"It is on Ocean View that I met my best friend, Stewart Grinnell Washington. We are best friends to this day! He has a younger brother, Winston and three sisters; Jackie, Terry and Robin. When I was a student in elementary school I wasn't a very good student. I had a terrible time with reading and math. As a matter of fact, I did not learn how to read until I was almost 14 years old. Can you imagine what it was like to see all my friends do so well in school and I wasn't! I thought I was dumb. I didn't like school because there was this boy that always teased me and made me feel even dumber. When I was fourteen, it was learned that I have a learning disability. It is called dyslexia. I felt trapped in a body that wouldn't do what everybody else could do. That was when one of my hero's, my teacher, found what was wrong with me and got me the help I needed to succeed in school. Of course, now that I am an adult, I realize that being learning disabled does not mean DUMB AT ALL! As a matter of fact, I have learned that being learning disabled only means that I cannot learn the way most of you do. As a matter of fact, most learning disabled children are actually GENIUSES! Once I learned how to read and caught up with the rest of my fellow students, I did very well.

"I went on to University, majored in Fine Art, then went on to do a graduate degree and even ended up with a Ph.D. in Art History. For a time I restored ancient pieces of art for museums. I eventually became the mother of two children, Steven and Traci, and devoted much of my days to their education and upbringing.

"I did not start writing children's books until I was 41 years old. Mind you the "art" has always been there for me most of my life. Apparently one of the symptoms of my disability in academics is the ability of draw very, very well. So drawing, painting and sculpture has always been a part of my life even before I started illustrating my books. The books were quite a surprise, really. Mind you, I came from a family of incredible storytellers. My mother's people were from the Ukraine and father's people were from Ireland. My extended family,(Stewart's family) were from the bayous of Louisiana...also great story tellers. When you are raised on HEARING stories.....NOT SEEING THEM, you become very good at telling stories yourself. So at the age of 41 I started putting stories that I told down on paper and did drawings to help illustrate them...I guess the rest is history.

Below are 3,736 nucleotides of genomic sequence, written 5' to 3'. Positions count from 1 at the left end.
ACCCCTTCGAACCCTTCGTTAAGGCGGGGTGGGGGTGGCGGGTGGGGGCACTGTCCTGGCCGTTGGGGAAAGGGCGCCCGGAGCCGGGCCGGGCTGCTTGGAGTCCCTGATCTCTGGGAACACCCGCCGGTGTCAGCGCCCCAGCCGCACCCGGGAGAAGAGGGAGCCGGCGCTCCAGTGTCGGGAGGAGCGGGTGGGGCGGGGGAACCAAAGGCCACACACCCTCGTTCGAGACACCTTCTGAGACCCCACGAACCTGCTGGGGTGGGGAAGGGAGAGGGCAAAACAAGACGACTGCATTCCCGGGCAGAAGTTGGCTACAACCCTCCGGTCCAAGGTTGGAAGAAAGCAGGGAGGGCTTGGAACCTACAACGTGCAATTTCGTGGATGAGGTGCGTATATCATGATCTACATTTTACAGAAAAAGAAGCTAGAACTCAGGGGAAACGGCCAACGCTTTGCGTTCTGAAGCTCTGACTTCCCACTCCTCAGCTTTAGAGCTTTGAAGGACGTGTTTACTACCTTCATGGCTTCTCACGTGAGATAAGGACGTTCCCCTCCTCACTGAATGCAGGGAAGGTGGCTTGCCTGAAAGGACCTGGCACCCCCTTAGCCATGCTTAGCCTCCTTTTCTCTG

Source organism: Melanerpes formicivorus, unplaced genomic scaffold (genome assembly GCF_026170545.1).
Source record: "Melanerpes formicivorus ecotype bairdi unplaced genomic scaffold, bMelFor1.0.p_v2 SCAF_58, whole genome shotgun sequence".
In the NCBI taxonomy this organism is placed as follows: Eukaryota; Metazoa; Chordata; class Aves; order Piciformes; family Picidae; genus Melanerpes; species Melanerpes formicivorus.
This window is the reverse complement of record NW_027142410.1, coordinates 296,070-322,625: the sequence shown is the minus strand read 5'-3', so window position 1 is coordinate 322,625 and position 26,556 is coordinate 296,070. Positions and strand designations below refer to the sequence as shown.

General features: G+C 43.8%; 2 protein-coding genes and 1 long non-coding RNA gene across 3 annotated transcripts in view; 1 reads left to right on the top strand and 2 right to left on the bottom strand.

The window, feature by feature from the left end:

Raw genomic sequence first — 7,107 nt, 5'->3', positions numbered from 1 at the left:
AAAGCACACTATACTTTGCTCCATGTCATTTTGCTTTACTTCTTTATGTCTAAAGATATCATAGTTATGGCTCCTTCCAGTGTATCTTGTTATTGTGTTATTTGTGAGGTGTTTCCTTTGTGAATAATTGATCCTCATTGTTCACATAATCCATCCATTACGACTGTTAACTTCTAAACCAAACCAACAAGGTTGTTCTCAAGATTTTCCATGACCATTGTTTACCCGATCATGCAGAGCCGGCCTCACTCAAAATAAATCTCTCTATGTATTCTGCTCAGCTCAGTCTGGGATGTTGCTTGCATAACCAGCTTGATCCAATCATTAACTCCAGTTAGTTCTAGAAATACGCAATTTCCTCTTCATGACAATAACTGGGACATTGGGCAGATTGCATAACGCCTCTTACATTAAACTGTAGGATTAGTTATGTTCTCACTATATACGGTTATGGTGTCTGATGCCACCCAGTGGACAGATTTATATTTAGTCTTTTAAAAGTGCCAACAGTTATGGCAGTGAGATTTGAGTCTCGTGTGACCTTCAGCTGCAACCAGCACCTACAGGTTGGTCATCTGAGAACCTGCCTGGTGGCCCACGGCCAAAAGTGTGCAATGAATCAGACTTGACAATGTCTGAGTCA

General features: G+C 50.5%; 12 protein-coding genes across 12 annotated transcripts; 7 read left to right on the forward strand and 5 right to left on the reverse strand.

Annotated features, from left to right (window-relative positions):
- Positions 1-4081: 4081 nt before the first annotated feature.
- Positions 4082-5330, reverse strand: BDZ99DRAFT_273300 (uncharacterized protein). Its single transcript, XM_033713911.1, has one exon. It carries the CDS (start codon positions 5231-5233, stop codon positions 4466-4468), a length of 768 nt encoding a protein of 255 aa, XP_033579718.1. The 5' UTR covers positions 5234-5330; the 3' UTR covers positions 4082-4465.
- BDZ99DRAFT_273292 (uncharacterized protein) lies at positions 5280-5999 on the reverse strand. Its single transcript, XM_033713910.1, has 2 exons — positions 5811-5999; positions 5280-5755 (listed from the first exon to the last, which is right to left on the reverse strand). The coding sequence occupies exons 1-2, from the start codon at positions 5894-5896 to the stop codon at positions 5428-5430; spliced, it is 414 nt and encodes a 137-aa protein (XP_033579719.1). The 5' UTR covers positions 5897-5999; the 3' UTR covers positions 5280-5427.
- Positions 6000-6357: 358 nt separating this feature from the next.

"I have enjoyed a wonderful career of writing books for children . Who could have guessed that little girl that was having such a tough time in school would end up an illustrator and author. Children and adults alike ask me where I get my ideas...I get them from the same place that you do....MY IMAGINATION... I would guess the reason my imagination is so fertile is because I came from storytelling and, WE DID NOT OWN A T.V.!!!!!!!!! You see, when one is a writer, actor, dancer, musician; a creator of any kind, he or she does these things because they listen to that "voice" inside of them. All of us have that "voice". It is where all inspired thoughts come from....but when you have electronic screens in front, of you, speaking that voice for you... it DROWNS OUT THE VOICE! When I talk to children and aspiring writers, I always ask them to listen to the voice, turn off the T.V. and